BlackRock chief executive Larry Fink called for companies to disclose their plans to become net-zero or face the consequences, in his annual letter to CEOs sent out last week.
The head of the world’s largest asset manager wrote that the world is now facing a “tectonic shift” in the reallocation of capital towards environmentally sustainable assets. According to Fink, this transition will demand “a transformation of the entire economy” that will leave no business unaffected and reshape “asset prices of every type”.
Fink stressed that the coronavirus pandemic had only served to accelerate this shift, with companies and individuals now compelled to address the global threat of climate change more seriously and alter their investment priorities accordingly.
“In March, the conventional wisdom was the crisis would divert attention from climate,” Fink wrote. “But just the opposite took place, and the reallocation of capital accelerated even faster than I anticipated.”
With BlackRock’s position as a major shareholder in many of the world’s largest companies – and its significant portfolio of $8.7tn in assets under management – the CEO letter sends firms a clear message: either embrace change and ramp up sustainability efforts or risk falling behind.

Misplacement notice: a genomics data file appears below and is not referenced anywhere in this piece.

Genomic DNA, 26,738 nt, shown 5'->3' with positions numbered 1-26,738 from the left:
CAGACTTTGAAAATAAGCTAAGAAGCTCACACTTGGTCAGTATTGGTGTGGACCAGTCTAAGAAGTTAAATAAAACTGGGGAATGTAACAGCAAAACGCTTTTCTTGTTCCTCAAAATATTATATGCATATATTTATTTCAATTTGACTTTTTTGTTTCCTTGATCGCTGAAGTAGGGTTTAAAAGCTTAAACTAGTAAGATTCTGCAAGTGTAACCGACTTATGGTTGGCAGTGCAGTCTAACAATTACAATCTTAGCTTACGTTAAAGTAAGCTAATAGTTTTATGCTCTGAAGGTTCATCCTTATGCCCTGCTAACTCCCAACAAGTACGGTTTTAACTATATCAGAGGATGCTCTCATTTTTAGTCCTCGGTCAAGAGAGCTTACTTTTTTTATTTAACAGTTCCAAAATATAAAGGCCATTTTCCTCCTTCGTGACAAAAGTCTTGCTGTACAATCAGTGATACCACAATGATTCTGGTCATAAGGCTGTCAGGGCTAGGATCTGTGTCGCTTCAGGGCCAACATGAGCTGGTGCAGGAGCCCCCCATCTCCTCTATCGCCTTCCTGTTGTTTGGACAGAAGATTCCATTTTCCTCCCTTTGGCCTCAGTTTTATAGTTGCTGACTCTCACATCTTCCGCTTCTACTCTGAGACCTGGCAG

“Where we do not see progress in this area…we will not only use our vote against management for our index portfolio-held shares, we will also flag these holdings for potential exit in our discretionary active portfolios because we believe they would present a risk to our clients’ returns”, Fink’s letter cautioned.
The message follows a year of record growth for ESG stocks. In 2020, 81% of sustainable indexes outperformed their parent benchmarks, while investors in mutual funds and exchange traded funds invested $288 billion worldwide in sustainable assets – a 96% increase on 2019. BlackRock shared in this success, with its iShares ESG Aware ETF attracting $9.5bn of inflows and ranking fifth among US funds acquiring new assets, according to Morningstar.
These successes were not just witnessed in broad ESG indexes, however, but within industries themselves. Fink noted that companies with better ESG profiles acros various industries – including automotive and oil and gas – performed better than their peers and enjoyed a “sustainability premium.”
Statistics like these serve to dispel the myth that investing in climate -conscious causes comes at the cost of future gains – and underscore the notion that climate risk has now become an investment risk. BlackRock is by no means the first investment firm to realise this, with 30 fellow asset managers, including Fidelity, UBS Asset Management and M&G announcing in recent months their commitment to ensuring their portfolios have net zero emissions by 2050.
Moreover, with US President Joe Biden setting climate action front and centre of his presidential agenda through his Green New Deal, and a number of the world’s largest carbon emitting countries pushing for increased climate legislation, BlackRock’s latest call acts as a stark reminder to the private sector to step up and play its part.